Earlier this month, while touring a factory in Arizona, President Donald Trump reiterated his desire to reopen the American economy as soon as possible. While being ominously serenaded by the refrain from “Live and Let Die,” Trump drew a comparison between ordinary citizens and soldiers fighting in a war. “Our country wants to open. And you see what’s going on. They have to open,” he declared. “I’m viewing our great citizens of this country, to a certain extent and to a large extent, as warriors.”
Few who heard these remarks can have missed the real implication of either Trump’s words or his chosen metaphor, which indicated his willingness to reopen the US economy in full understanding of the catastrophic death toll that would almost certainly ensue. Plenty were no doubt also hesitant about his prescription. If polls like the one recently conducted by the Pew Research Center are to be believed, an overwhelming majority of Americans are concerned that the economy will be reopened too quickly. Even a majority of self-identified Republicans still believes quarantine measures are necessary, though they are far less likely than Democrats to think the worst of the crisis still lies ahead.
Nonetheless, Trump’s remarks tell us something about where the partisan battle lines this summer will probably be drawn: between a Republican leadership bent on fully reopening the economy with little concern about the human cost, and a Democratic leadership intent on maintaining many of the existing quarantine and social-distancing measures. Whatever outcome this tug-of-war ultimately produces, the catastrophic impact of the crisis on ordinary Americans is already incalculable: amid spiking unemployment, millions are losing not only their jobs and incomes but their health insurance as well.
Given this, the relative caution expressed by Democratic leaders has yet to be matched with measures even remotely adequate to the scope of the economic turmoil. Last Friday, the Democratic-led House passed the HEROES Act, which includes, among other things, a second round of $1,200 checks to individuals with a cap at $6,000 per household similar to those sent out during the first phase of the crisis. (As Andrew Perez points out in his forensic examination of the legislation, the bill also contains an appalling number of measures clearly designed to benefit Washington lobby groups and trade associations — a bit rich for something its authors deigned to brand the “HEROES Act.”)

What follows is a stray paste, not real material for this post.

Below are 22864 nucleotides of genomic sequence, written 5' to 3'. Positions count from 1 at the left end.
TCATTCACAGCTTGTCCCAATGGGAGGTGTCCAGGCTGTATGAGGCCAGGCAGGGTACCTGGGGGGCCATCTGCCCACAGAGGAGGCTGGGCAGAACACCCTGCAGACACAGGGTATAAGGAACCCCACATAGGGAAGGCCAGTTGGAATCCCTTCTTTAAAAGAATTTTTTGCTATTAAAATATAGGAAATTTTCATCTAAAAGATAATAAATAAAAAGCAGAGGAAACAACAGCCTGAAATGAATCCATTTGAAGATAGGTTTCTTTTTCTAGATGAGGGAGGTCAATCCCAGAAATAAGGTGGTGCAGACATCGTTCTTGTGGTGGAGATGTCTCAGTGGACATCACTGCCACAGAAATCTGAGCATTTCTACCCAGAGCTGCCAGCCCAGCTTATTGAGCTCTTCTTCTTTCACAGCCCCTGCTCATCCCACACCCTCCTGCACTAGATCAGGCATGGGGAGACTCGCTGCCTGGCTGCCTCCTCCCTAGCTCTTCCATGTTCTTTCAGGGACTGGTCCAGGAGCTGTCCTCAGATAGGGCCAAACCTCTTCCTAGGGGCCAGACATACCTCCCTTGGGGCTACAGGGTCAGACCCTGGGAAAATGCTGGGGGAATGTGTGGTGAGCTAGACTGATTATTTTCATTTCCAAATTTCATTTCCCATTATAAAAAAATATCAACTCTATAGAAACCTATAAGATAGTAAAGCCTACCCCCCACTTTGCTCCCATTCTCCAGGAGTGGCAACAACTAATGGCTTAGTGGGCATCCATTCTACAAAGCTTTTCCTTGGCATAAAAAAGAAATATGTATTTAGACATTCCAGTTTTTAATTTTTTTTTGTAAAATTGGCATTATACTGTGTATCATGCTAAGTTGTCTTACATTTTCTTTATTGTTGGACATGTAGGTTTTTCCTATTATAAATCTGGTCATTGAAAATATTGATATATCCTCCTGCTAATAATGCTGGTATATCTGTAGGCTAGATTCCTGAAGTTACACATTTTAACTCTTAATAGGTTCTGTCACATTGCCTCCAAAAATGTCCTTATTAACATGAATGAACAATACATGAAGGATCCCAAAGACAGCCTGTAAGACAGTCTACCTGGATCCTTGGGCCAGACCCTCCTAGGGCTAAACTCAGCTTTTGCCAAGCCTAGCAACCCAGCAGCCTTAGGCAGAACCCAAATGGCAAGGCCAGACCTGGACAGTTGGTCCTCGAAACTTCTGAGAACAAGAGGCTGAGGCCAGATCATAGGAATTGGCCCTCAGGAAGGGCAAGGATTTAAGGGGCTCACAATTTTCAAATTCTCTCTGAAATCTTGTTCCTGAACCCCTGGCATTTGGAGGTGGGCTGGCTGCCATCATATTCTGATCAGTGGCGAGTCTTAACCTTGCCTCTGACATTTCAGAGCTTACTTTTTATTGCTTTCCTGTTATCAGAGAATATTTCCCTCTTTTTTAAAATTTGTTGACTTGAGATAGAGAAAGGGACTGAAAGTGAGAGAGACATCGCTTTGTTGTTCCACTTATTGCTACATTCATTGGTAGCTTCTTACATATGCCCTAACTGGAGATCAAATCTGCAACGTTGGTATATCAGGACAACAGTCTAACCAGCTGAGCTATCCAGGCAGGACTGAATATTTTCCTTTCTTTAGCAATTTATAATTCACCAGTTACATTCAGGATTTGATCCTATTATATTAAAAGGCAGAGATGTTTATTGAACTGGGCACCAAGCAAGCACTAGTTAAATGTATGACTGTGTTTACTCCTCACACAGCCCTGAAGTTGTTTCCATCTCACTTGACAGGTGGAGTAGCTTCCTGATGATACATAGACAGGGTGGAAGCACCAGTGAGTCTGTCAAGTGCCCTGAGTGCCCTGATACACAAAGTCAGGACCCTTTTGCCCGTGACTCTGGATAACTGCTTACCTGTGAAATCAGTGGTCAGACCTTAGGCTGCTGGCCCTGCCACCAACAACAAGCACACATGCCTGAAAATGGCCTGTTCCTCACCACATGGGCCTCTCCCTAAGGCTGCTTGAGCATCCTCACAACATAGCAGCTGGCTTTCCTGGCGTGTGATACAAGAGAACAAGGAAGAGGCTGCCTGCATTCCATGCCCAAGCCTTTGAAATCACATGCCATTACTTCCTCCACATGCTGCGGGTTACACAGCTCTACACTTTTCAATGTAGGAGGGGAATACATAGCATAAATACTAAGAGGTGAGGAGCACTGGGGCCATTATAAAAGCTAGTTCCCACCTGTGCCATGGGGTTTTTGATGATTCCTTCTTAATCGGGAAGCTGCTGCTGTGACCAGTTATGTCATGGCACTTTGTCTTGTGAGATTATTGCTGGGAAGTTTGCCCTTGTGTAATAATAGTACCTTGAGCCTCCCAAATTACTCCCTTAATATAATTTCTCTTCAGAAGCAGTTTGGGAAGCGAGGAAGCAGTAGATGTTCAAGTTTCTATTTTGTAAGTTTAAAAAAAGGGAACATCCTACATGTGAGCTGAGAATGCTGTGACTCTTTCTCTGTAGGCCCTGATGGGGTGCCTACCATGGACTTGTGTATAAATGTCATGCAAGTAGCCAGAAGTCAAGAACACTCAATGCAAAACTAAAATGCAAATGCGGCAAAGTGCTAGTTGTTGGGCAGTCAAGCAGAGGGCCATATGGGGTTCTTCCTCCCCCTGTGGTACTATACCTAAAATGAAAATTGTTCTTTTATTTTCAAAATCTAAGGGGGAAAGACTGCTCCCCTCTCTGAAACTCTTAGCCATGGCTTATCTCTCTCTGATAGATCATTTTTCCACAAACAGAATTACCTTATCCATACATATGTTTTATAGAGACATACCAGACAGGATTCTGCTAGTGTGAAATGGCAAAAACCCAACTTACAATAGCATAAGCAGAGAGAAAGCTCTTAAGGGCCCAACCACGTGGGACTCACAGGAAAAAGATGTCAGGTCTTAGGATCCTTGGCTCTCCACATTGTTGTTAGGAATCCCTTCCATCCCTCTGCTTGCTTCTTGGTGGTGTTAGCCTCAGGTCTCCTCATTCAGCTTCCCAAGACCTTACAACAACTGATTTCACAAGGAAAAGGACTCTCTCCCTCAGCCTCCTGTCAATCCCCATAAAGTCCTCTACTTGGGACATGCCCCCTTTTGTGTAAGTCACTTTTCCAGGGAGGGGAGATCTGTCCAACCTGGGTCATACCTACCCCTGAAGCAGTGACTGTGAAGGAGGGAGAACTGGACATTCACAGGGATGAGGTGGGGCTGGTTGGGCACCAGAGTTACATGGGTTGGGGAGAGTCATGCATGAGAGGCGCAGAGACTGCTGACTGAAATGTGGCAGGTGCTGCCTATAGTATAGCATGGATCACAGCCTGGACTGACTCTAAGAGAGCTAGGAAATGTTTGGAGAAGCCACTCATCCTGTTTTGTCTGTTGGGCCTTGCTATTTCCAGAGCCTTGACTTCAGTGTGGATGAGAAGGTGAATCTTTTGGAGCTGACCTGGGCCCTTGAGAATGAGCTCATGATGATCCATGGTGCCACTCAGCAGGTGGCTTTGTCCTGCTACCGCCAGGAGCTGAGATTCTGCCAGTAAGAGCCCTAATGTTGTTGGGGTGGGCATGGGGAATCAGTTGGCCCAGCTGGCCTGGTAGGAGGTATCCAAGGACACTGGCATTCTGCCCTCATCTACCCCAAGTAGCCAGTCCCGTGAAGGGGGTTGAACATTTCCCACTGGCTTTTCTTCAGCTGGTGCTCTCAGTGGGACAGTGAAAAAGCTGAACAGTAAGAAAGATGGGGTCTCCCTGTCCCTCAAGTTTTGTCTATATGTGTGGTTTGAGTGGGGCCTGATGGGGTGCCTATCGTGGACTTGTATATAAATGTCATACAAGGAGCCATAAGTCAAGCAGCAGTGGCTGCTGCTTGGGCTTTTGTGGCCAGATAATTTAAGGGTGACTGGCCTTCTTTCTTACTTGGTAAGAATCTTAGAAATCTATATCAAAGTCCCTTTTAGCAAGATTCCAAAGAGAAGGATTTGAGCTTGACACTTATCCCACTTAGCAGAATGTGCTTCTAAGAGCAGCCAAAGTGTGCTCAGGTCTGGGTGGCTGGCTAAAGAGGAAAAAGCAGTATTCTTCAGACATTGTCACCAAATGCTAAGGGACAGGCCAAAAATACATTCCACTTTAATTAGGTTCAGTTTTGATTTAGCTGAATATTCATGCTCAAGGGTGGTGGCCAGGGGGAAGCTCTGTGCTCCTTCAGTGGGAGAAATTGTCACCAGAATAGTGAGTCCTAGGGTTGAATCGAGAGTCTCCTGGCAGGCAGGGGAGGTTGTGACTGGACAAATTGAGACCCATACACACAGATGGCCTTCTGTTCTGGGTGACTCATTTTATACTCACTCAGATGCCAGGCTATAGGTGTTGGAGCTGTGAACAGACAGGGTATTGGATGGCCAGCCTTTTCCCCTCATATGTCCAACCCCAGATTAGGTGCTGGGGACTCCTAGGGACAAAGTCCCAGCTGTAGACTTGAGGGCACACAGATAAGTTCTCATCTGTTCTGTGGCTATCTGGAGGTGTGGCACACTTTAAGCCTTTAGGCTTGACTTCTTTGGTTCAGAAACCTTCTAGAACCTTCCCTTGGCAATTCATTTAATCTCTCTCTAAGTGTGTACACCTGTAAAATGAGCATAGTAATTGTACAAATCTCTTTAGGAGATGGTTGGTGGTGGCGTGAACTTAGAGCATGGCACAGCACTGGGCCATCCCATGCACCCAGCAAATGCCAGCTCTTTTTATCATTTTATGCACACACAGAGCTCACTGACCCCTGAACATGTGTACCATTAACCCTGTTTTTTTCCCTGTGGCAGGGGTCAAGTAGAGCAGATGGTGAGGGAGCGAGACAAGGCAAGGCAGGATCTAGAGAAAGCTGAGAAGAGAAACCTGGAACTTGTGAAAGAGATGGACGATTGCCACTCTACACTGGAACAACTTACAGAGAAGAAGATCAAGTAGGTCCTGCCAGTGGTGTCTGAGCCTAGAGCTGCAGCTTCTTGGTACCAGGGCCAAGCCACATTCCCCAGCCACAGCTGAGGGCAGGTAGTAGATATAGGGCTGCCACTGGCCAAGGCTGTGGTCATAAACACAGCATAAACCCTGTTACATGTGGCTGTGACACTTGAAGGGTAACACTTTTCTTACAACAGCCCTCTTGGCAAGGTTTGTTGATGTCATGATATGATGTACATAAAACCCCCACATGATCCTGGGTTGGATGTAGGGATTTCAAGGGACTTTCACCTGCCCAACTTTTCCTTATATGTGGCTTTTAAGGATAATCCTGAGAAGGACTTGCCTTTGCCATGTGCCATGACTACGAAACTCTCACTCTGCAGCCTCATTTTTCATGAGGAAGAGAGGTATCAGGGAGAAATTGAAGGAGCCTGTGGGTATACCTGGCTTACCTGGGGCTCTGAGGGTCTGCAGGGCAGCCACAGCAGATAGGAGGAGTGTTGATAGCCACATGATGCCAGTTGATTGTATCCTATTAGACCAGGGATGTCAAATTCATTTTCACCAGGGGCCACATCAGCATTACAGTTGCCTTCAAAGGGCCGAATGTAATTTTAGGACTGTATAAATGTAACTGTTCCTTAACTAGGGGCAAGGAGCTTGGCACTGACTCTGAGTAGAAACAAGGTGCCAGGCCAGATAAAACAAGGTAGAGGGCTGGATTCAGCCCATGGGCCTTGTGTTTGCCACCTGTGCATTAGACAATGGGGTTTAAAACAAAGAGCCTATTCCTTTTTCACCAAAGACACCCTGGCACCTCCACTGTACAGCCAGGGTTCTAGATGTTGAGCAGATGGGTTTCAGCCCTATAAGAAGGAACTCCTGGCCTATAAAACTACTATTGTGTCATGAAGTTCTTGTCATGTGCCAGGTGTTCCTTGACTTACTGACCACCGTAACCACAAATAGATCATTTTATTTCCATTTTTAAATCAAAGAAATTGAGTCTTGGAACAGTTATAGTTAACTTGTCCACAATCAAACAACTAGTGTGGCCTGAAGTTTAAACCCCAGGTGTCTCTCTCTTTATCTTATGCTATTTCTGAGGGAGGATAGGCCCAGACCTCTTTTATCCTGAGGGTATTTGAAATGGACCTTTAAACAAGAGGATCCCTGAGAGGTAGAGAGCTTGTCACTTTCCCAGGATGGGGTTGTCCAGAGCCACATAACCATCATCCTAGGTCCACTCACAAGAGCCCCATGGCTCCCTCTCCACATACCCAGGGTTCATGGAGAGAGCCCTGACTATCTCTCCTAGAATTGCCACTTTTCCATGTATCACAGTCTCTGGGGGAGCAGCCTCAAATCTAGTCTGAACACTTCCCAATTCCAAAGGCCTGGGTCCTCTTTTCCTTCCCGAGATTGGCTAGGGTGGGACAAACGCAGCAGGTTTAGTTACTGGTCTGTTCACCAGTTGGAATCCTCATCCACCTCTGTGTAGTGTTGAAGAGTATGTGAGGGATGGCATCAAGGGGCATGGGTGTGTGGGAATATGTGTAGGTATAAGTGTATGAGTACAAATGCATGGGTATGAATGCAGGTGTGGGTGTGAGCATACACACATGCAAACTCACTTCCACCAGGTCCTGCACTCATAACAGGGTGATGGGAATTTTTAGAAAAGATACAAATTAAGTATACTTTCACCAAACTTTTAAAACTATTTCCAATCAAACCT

It’s a telltale sign that senior Democrats have either failed to think through the implications of maintaining widespread economic closures or are alarmingly sanguine about what their impact on ordinary Americans will actually be. Among the millions who have already taken advantage of existing federal cash relief, most appear to be spending it on basics like food and household bills — expenses that are unlikely to be covered by occasional injections of $1,200 that may take weeks or even months to arrive.
Democratic leaders should immediately get behind the Senate bill unveiled earlier this month and sponsored by Bernie Sanders, Kamala Harris, and Ed Markey that would send $2,000 a month to every American with only a very few exceptions. As a recent Politico report explains:
The legislation would send a monthly $2,000 check to people who make less than $120,000. It would expand to $4,000 to married couples who file taxes jointly and also provide $2,000 for each child up to three . . . The payments would be retroactive to March and last until three months after the Health and Human Services Department has declared the public health emergency over. The legislation would also bar debt collectors from taking the payments, and would deliver them regardless of whether people have a Social Security number or filed taxes last year.
In the absence of assistance on this scale — and soon — the continuation of quarantine measures amid growing hardship will only tilt public opinion toward a dangerous resumption of regular economic activity. If Democrats are really going to resist the president’s nihilistic drive to turn the coronavirus into a military enemy and ordinary Americans into citizen soldiers fighting a heavy casualty engagement, they must champion real relief and get behind a $2,000-per-month cash payout before it’s too late.